Most mid-size US ballet troupes went through a thing or two during the pandemic, of course, but Sacramento Ballet’s passage was especially rough. When Covid hit, the troupe was just settling in with new artistic director Amy Seiwert after a bitter struggle between the board and the company’s longtime leaders, Ron Cunningham and Carinne Binda. Seiwert was then abruptly let go, for reasons the board would not comment on. Anthony Krutzkamp, a former Cincinnati Ballet dancer who had been serving as executive director, took her place.
Fittingly, although Krutzkamp brought the company back with “Beer and Ballet” in 2022 and presented “Swan Lake” and a mixed bill earlier this year, the company’s season finale, “Emergence,” was my first opportunity to see the 20-member troupe again post-Covid. So how is Sacramento Ballet emerging under Krutzkamp? Fabulously, it turns out.
The litmus test was George Balanchine’s “Agon,” given a bold and confident performance that made me forget the Stravinsky score was canned, so great was the pleasure of seeing a crystalline, no-place-to-hide modern classic in the close proximity of a small venue. At a time when podcasts and commentaries have revived the eternal struggle over how to hold the complicated truth of Balanchine’s bad behavior and his work’s brilliance, Saturday evening’s performance proved there is no debating the power of “Agon” to fascinate a fresh audience even 66 years after its creation.
Credit is due to Lauryn Winterhalder, giving her final performances with the company, in the climactic pas de deux originally choreographed for Arthur Mitchell and Diana Adams. Winterhalder had the flexibility, the strength, and the transparency of affect, aloof but never theatrical. Richard Smith was her partner in this weird ritual—you know the one, in which the man skitters to his back on the floor while the woman in arabesque balances above, still holding his hand—and he hit the sweet spot between tense and solicitous.
Dominique Wendt was impressively musical and assured in the pas de trois that involves the woman wrapping the man’s waist with her attitude leg. Paul Boos set the work on the company, without a weak link. Truly, I would have bought this rendition of “Agon” at any of the major companies in the country. Perhaps this should not be surprising given Sacramento Ballet’s long history of dancing Balanchine.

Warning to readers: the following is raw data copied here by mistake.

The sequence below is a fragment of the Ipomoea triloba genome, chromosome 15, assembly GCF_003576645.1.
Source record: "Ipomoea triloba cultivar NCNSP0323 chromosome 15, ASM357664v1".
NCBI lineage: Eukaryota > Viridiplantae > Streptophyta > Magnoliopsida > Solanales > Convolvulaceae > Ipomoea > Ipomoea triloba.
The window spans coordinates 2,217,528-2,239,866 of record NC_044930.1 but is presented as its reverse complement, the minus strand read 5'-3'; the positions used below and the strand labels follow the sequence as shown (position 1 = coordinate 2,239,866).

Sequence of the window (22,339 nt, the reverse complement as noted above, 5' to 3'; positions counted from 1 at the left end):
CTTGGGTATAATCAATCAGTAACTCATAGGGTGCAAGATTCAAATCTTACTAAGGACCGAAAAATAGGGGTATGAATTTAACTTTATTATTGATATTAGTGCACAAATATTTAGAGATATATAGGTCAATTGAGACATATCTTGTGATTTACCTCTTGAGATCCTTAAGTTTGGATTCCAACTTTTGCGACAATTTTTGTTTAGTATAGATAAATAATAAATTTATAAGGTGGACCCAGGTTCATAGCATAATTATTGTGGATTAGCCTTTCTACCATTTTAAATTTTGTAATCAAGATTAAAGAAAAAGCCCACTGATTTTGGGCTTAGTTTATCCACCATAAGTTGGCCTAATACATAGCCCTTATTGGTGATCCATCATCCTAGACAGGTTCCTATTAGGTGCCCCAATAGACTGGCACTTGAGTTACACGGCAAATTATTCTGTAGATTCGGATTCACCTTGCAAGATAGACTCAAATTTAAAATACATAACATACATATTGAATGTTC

The rest of the program offered three world premieres, two of them funded by Dance/USA’s BIPOC Female Choreographers in Ballet Initiative. Chicago choreographer Stephanie Martinez’s “All the Bright Places” started strong with an appealingly quirky solo for apprentice Daniel Kubr, frenetically hand-waving and then collapsing inside a big black suit. But the work lost focus when the elegant Michelle Katcher entered the scene, trailing off into a conventional, piano-arpeggio-driven duet.
Far better sustained was “Love me anyway,” by former BalletX dancer Caili Quan. Through seven lighthearted pop music selections from the 1960s, she kept finding satisfying ways to fill the stage with eight dancers in casual trousers and tank tops.
Quan knows how to give the total stage picture just enough asymmetry to keep the eye interested yet focused, how to give the movement vocabulary enough variation to feel sophisticated and enough consistency to feel meaningful. Tall Dylan Keane got to deliver most of the jokes with jazz hands, and to walk down the line of frozen dancers, repositioning their tense limbs like an interior decorator displeased with a sofa arrangement. The big high-point, a duet for Ava Chatterson and Smith to “Do Friends Fall in Love?”, slacked a bit in choreographic ideas. But all was well with the company’s most compelling male dancer, Victor Maguad, back on the scene for Las Vegas crooner Wayne Newton’s “Volare” as the group finale.
Compact and cleanly shaped in both the smallest gestures and the flashiest grand pirouettes, Maguad was also the bright spot in “Newton’s Cradle,” a premiere from Louisville Ballet resident choreographer Adam Hougland. The music was an electronica-tinged suite of songs by pop duo Sylvan Esso, driven by vocals reminiscent of Billie Eilish. The costumes by Zandra Manner were simple white body suits, and the mood, between bursts of high energy, was tender and intimate.
Unfortunately, Hougland’s choreography here wasn’t terribly musical, and felt padded out with stock lifts and gestures that didn’t build in meaning. But there was Magaud to fill the void with those gold standard grand pirouettes, and when another potential dead spot arose, one more big whirl. Winterhalder danced the aching final solo with exquisite concentration. She and Maguad are standard bearers for a company re-emerging in fine form indeed.